Embracing winter solitude

Via thespec.com

It’s my first winter as a homeowner, and it’s the stormiest winter in recent memory. In other words, I’ve been spending a lot of time shut in with my new-found peace and quiet. I’m not used to such serenity. For the most part, the only noises I hear are the ones I make, or that my partner makes, or our cat makes. He travels for work, and her meow is very small, so small that sometimes she opens her face and no sound comes out.

So, it’s very quiet in my house, and it’s got me thinking about how we spend time with ourselves, in our homes, and specifically about how we entertain ourselves.

The sort of weather we’ve had in recent weeks has an isolating effect, or ice-olating, if you will. Any form of travel is hazardous. Last week, the ground was so thoroughly ice-slick that I had to boil water to thaw a path out the front door.

Lately, I’ve been holed up for days on end, and although many folks still need to get to their places of work, I know I’m not the only one hibernating through the worst of the winter onslaught. I also know that being stuck at home, especially alone, can elevate feelings of depression and frustration.

In our tech-based society, we often try to combat loneliness with easy-to-digest entertainment — TV, movies, video games — anything that makes noise and distracts us from the ticking of the clock. (Oh right, the clock. For some ungodly reason, I have two clocks that tick in opposition. I haven’t yet bothered to take the batteries out of one.)

But what if, instead of constantly trying to mask our solitude, we embraced it?

Something fascinating happened when I decided not to put a TV on the main floor of my house. Guess what happened. Just guess.

That’s right — I started to watch a lot less TV. We didn’t get rid of the TV. It’s in the basement. I simply no longer have a TV in my main living space, waiting to distract me from myself.

I think that what we believe soothes our loneliness in fact hinders our ability to be alone in the first place. Don’t get me wrong — I am not claiming any superiority, here. I am still wont to put Netflix on my iPad while cooking and doing housework, but my comfort with being alone has significantly increased since designating a separate space in the house for television and video games. It now seems like more of a hassle than a quick entertainment fix to get myself all set up in the basement for a TV show binge, and a lot easier to slap my iPad case shut in the middle of a show, when I’m ready to do something more productive.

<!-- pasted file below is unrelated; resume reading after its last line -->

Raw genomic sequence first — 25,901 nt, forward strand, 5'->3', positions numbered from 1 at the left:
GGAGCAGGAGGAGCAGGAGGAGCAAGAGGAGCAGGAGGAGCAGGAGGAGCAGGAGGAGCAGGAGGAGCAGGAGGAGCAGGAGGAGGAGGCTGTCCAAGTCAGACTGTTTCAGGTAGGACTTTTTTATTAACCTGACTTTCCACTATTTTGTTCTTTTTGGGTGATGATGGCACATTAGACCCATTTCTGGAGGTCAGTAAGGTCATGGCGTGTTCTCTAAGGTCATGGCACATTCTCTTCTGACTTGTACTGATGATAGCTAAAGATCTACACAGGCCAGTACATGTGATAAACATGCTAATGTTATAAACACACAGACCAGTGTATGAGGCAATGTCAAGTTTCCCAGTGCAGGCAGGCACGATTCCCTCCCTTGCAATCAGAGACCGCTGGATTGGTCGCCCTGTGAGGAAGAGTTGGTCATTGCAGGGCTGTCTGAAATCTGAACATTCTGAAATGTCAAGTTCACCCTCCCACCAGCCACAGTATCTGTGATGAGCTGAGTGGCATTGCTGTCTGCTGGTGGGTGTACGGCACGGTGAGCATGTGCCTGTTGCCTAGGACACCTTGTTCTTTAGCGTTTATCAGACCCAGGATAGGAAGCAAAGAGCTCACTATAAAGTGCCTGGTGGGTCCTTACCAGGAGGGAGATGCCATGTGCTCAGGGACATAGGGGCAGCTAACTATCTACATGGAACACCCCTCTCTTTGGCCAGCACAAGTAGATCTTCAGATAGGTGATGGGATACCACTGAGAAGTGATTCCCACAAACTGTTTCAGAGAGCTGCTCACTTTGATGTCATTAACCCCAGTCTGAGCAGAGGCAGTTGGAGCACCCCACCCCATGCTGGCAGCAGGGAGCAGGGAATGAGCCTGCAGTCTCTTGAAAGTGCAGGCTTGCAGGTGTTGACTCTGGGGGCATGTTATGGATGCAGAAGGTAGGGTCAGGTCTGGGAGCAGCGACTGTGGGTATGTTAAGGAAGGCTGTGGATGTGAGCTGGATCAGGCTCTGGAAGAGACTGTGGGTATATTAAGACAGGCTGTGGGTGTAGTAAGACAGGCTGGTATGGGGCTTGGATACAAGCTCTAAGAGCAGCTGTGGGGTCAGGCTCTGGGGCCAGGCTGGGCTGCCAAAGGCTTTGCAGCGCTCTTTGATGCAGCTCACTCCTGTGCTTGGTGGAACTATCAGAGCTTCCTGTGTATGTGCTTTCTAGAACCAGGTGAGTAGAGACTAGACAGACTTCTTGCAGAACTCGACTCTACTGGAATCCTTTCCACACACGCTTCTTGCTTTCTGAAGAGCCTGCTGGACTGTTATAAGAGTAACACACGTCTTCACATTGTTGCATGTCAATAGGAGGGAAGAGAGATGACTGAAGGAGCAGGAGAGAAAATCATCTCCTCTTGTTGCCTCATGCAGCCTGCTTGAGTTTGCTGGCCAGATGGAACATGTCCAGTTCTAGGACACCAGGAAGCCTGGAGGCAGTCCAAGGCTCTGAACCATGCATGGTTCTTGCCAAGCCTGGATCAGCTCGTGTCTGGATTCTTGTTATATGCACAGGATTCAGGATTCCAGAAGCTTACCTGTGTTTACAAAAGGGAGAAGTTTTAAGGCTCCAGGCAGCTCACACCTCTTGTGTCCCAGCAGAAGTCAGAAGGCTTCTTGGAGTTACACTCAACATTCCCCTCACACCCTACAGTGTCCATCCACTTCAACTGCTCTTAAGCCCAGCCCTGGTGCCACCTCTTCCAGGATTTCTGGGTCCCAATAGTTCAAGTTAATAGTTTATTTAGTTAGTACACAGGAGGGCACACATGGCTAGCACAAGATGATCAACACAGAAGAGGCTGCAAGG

I’ve been reading more, which can be difficult when you have an aversion to quiet. I’ve always been a reader — a passion for reading is nigh indivisible from a passion for writing — but in recent years it’s been more challenging to stay focused. My attention span has increased along with my tolerance for silence and solitude, a tolerance which I forced upon myself in the layout of my home.

TV shows and movies are wonderful things, but with increasing investment in fictional characters, we seem to become more alienated from ourselves. I’m a self-identified independent introvert, and I feel like, by distancing myself physically from my television, I’ve taken a step forwards in reclaiming the joy of my own company.

I’ve always been one to take solo walks out for coffee and errands, to take the time to reconnect with myself, but these are not the days for neighbourhood jaunts, unless you want to strap on a pair of skates. I don’t skate. I find it far more dangerous than it is fun. So, in the midst of our collective winter-imposed isolation, I thought it apt to share my strategy for happy house arrest.

Now, pardon me while I go pull the batteries out of one of those damned clocks.

Laura Furster is a Hamilton-based writer and artist. Twitter/Instagram: @laurafurster. Visit: www.laura-furster.com. Contact: laura.furster@outlook.com.

 

Find this column at thespec.com

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